Uncovering behavior of long-dead insects

July 19, 2010

What can you learn from the 120 year-old body of a parasitoid wasp? Using material from museum collections, researchers writing in the open access journal BMC Evolutionary Biology report that they can tell how males wasps court their females, based on dead specimens.

Parasitoid are one of the most abundant groups of organisms on the planet. Their diversity makes it very hard to study behaviors across many species. Seraina Klopfstein from the Natural History Museum of Bern, Switzerland, and co-workers have shown that males of many species coil their antennae around those of their mates, either once or in a more complex double coil. This peculiar courtship behavior is determined by antennal structures that bring male antennal glands into intimate contact with the female's . The coiling behavior has evolved slowly and, where lost, has never re-evolved.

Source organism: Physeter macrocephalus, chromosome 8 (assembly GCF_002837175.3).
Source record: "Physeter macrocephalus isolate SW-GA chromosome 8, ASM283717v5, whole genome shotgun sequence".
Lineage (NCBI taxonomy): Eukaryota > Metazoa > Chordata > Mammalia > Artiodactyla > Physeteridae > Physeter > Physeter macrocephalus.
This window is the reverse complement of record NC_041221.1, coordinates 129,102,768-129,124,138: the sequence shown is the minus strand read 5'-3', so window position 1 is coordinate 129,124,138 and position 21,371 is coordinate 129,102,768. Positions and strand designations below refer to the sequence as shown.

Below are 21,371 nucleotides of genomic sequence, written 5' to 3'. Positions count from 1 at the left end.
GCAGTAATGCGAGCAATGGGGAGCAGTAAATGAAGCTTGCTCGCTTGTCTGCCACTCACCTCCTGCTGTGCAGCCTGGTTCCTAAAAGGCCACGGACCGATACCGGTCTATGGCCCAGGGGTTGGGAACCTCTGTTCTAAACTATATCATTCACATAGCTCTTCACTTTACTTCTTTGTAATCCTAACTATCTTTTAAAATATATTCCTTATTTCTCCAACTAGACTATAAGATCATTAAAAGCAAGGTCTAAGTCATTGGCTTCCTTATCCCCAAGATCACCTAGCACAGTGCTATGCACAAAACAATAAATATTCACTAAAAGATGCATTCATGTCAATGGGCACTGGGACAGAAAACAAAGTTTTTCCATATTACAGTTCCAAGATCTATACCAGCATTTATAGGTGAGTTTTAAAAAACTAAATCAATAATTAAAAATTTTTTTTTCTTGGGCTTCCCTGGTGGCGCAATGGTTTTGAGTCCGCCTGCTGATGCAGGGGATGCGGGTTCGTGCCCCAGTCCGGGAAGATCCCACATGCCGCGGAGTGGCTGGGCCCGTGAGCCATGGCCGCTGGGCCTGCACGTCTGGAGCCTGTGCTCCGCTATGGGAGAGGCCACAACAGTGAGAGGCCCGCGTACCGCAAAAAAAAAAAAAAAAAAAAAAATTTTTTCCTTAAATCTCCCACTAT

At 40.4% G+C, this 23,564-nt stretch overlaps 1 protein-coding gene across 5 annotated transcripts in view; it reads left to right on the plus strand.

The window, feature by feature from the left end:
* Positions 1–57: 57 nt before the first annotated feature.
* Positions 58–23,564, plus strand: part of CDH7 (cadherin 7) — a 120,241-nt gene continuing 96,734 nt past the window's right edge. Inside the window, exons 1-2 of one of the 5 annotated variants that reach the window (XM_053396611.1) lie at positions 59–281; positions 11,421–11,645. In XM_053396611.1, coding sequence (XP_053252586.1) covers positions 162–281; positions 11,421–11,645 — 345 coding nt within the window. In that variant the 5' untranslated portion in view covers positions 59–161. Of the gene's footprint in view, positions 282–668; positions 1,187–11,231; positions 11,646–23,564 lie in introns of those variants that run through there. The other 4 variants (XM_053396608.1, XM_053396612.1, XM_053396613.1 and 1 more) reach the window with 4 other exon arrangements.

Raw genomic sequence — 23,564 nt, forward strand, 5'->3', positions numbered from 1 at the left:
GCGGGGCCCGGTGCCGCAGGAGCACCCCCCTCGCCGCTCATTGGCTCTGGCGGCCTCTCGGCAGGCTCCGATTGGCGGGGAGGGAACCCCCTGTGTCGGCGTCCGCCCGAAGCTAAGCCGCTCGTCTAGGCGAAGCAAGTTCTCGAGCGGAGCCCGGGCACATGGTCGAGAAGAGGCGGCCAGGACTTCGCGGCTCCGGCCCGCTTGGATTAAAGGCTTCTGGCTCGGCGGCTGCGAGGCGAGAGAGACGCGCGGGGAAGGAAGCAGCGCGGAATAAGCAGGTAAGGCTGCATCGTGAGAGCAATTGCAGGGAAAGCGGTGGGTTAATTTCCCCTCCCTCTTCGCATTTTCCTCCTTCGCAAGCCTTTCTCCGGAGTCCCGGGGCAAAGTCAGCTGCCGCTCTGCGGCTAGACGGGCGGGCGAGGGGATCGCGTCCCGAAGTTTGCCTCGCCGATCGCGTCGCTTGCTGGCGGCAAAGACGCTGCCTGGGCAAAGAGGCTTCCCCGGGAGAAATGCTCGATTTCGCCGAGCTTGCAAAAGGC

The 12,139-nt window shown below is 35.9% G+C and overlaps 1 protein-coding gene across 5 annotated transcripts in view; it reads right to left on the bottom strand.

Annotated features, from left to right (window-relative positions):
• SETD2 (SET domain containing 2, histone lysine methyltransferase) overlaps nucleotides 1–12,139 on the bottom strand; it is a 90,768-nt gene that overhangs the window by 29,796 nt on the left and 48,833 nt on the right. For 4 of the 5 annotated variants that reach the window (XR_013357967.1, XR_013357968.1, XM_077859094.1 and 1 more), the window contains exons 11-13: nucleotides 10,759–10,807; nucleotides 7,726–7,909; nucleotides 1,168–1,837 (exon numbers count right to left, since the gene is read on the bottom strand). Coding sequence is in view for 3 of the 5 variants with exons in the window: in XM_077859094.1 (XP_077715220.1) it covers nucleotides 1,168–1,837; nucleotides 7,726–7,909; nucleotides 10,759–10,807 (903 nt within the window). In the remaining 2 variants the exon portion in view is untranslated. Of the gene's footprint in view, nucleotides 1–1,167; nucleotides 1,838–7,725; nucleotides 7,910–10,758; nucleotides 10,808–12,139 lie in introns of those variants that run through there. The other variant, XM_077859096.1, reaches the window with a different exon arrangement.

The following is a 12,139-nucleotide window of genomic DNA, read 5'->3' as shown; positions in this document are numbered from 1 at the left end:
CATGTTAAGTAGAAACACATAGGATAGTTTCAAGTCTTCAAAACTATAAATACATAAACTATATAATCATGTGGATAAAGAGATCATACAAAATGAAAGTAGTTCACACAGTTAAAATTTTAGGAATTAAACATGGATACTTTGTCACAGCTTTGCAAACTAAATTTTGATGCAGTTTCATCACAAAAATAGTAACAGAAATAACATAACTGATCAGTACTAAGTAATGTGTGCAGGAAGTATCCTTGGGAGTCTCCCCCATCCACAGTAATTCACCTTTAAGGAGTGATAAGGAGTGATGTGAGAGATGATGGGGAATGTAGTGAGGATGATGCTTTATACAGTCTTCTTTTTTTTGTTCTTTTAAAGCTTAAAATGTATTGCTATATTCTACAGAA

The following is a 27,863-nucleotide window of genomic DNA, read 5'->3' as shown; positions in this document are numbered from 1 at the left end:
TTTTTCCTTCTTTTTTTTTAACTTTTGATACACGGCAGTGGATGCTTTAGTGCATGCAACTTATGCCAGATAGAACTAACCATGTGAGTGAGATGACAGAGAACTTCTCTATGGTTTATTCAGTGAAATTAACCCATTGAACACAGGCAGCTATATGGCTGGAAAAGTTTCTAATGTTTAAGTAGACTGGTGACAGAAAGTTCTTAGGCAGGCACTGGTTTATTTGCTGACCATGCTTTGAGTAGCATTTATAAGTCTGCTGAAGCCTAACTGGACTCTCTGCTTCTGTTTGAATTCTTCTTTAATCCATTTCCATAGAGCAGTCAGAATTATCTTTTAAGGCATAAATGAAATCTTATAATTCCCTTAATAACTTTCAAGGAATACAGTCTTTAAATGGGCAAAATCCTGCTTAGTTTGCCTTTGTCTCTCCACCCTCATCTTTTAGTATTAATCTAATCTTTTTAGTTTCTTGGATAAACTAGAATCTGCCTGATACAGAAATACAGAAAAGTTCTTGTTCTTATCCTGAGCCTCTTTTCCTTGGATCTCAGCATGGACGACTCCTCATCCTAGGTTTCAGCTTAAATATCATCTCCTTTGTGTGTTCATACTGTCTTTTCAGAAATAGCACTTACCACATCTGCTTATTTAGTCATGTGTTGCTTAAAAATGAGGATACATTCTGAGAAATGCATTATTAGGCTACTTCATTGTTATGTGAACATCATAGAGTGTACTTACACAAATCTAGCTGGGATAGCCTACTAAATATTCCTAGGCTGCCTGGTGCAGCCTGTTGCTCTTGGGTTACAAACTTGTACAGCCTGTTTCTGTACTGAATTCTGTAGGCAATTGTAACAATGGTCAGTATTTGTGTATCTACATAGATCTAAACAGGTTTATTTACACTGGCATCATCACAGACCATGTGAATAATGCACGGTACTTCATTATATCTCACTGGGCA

The researchers amputated the antennae from specimen wasps of 56 different species and transferred them from an solution into pure water. The change in viscosity between the two liquids caused the antennae, where possible, to curl and was also reproducible on species where fresh material was available. Speaking about the results, Klopfstein said: "Our method emphasizes the importance of natural history museum collections, even for areas of research that could never have been anticipated at the time those collections were built."

Explore further: Why do some queen bees eat their worker bee's eggs?

More information: The evolution of antennal courtship in diplazontine parasitoid wasps (Hymenoptera, Ichneumonidae, Diplazontinae), Seraina Klopfstein, Donald L.J. Quicke and Christian Kropf, BMC Evolutionary Biology (in press), www.biomedcentral.com/bmcevolbiol/

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